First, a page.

On Sunday, a day after the three-year anniversary of the start of the Syrian uprising, Assad regime forces and Hezbollah units reclaimed most parts of the rebel-held Syrian town of Yabroud. The religiously mixed town was once a major rebel holdout in the Qalamoun hills on the eastern border of Lebanon.
The campaign to secure the Qalamoun hills has been a priority for Hezbollah since the battle of Qusayr last summer. The campaign began late last fall and intensified as regime forces, Hezbollah, and Iraqi Shiite militias began systematically seizing towns north of Yabroud.
Now that Yabroud has fallen, the Assad regime’s forces can be expected to continue their drive southward to the towns of Flita, Rankous, and Zabadani. The goal is to solidify control over the western part of the country, where the regime is strongest, and to secure the major highway from Damascus to Homs, thereby buttressing the capital and cutting off rebel supply lines from Lebanon.
The next immediate target for Assad and Hezbollah, however, may be the Lebanese town of Arsal in the northern Bekaa Valley. It has been in the crosshairs of the regime and Hezbollah for more than a year. Assad’s air force regularly strafes the town, while Hezbollah propaganda describes it as major conduit for the Salafi Jihadi factions that have attacked the Shiite group's areas in Lebanon.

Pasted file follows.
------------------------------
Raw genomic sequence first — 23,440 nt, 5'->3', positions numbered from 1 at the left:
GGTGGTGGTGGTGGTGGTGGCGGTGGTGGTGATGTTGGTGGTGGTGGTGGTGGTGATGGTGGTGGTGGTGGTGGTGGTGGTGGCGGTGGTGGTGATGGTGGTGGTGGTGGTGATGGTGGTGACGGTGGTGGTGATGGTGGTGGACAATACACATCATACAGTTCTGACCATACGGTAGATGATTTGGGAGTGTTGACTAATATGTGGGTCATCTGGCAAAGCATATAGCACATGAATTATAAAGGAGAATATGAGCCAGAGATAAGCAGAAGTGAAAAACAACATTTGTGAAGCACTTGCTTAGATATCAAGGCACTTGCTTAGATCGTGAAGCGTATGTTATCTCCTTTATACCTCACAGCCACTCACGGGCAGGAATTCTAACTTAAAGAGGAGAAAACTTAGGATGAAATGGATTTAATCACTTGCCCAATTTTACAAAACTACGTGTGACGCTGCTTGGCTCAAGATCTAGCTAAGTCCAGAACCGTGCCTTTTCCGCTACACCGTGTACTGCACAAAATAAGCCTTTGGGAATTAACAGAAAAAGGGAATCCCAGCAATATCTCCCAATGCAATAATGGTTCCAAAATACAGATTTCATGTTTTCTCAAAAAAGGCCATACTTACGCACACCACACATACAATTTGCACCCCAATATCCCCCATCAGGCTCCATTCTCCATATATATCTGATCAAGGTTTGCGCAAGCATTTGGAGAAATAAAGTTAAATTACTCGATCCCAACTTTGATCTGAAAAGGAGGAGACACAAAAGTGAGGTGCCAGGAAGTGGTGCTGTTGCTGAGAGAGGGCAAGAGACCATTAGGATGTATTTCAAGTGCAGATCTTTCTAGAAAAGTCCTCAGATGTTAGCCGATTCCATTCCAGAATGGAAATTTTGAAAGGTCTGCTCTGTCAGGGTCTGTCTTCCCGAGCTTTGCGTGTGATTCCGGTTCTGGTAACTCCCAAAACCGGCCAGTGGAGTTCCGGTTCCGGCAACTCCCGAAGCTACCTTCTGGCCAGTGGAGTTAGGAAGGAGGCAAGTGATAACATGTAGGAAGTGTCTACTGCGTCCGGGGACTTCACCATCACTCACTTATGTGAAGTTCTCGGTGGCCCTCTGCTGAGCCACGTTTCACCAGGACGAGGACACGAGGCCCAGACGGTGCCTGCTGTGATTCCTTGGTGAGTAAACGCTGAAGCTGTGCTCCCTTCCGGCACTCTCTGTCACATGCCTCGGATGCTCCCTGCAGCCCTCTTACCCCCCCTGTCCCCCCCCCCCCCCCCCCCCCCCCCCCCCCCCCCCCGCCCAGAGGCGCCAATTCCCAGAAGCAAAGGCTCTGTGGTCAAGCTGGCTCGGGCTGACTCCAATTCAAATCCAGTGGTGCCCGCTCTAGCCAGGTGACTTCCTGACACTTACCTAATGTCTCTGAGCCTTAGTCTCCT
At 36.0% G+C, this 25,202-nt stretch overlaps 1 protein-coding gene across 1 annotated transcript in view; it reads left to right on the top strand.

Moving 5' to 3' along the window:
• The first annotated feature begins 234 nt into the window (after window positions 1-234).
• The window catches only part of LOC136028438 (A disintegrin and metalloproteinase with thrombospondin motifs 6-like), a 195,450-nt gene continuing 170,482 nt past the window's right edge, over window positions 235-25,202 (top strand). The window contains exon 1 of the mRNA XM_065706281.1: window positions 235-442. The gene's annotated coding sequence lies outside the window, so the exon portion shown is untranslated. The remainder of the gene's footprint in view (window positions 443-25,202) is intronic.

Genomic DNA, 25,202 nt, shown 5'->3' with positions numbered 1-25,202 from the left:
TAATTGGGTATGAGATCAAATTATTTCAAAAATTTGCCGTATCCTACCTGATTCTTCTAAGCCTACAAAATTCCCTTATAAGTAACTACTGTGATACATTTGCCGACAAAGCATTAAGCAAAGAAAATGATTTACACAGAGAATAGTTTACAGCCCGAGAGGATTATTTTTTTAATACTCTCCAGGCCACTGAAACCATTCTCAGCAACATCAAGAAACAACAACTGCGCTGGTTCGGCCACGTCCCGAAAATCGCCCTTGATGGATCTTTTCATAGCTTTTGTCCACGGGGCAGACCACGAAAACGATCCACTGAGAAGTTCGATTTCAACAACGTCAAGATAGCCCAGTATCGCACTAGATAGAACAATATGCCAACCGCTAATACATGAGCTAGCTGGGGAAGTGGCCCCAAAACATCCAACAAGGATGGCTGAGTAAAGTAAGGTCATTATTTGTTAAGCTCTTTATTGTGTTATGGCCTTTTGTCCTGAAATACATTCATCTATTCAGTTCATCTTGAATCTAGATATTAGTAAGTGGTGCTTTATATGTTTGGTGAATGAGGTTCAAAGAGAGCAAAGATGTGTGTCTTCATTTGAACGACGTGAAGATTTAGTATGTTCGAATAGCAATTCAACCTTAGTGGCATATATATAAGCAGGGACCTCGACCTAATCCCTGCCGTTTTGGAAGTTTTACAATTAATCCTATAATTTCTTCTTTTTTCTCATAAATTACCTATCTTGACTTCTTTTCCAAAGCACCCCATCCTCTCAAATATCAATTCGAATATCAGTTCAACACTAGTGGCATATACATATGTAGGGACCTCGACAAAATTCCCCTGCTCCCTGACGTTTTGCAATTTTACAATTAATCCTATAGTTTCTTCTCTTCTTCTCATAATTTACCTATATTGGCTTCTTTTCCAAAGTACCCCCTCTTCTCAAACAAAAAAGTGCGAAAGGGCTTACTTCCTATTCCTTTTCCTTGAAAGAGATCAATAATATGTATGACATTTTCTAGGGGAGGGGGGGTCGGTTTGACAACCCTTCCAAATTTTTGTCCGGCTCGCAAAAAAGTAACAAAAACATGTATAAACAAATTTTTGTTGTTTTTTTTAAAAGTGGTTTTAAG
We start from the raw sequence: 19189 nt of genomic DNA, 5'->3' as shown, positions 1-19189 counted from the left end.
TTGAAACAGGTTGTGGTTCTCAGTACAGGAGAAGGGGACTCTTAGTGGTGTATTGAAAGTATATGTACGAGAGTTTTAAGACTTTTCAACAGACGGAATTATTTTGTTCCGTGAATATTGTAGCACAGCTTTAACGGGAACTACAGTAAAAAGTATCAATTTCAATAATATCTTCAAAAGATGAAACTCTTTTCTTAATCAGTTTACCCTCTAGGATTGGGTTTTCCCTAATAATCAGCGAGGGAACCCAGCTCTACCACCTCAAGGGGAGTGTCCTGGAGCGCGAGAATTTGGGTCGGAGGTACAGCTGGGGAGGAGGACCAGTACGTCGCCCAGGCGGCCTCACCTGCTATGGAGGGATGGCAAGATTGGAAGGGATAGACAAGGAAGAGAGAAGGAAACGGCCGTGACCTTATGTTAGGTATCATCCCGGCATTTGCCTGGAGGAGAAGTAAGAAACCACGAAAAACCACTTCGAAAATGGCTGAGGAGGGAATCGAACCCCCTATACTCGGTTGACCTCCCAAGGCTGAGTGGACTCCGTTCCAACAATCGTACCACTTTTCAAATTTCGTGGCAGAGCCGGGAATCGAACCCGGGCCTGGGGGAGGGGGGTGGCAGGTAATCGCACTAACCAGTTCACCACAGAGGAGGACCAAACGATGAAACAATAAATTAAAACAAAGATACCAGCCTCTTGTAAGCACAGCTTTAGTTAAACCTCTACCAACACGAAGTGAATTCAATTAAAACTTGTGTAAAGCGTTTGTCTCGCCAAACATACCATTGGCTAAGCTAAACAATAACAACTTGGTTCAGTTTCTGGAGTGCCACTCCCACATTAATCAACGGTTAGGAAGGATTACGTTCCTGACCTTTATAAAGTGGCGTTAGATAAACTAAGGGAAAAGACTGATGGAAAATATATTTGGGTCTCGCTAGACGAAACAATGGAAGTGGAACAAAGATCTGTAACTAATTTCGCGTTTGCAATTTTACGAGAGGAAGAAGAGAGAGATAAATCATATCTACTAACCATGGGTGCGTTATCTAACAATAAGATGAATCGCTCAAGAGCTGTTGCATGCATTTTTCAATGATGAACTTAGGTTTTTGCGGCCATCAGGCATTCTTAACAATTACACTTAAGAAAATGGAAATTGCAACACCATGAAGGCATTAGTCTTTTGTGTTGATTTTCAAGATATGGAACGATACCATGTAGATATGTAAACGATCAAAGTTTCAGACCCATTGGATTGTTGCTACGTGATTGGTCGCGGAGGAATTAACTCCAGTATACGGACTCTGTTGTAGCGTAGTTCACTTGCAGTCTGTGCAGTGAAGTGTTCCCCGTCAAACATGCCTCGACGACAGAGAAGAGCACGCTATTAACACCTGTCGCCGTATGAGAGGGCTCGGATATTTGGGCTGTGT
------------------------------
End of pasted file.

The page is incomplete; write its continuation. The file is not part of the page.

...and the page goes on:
Hezbollah has enlisted the help of the Lebanese Armed Forces (LAF) in the battle for Arsal. This is part of Hezbollah’s designs for the newly formed “national unity” government, whose priority is to combat “terrorism” – mostly directed at Hezbollah and Iranian targets. The goal is to prevent the car bombings and rocket attacks that have skyrocketed in recent months as Sunni elements exact revenge against Hezbollah for its involvement in the Syrian civil war. Indeed, as Hezbollah supporters celebrated the fall of Yabroud, a car bomb struck in the Bekaa Valley town of Nabi Othman, killing four, including two Hezbollah members. There have been nine attacks of this kind in Hezbollah-controlled territory since July 2013.
Finally, in securing control of Yabroud and its environs, Hezbollah has effectively established two adjoining Iranian enclaves on the eastern Mediterranean, securing a critical Iranian logistical route to transfer advanced weapons systems that will place Israel in immediate danger. In other words, the fall of Yabroud could portend heightened conflict between the Shiite militia and the Israel Defense Forces (IDF), adding a new element of complexity to an already chaotic war.
Tony Badran is a senior fellow at the Foundation for Defense of Democracies.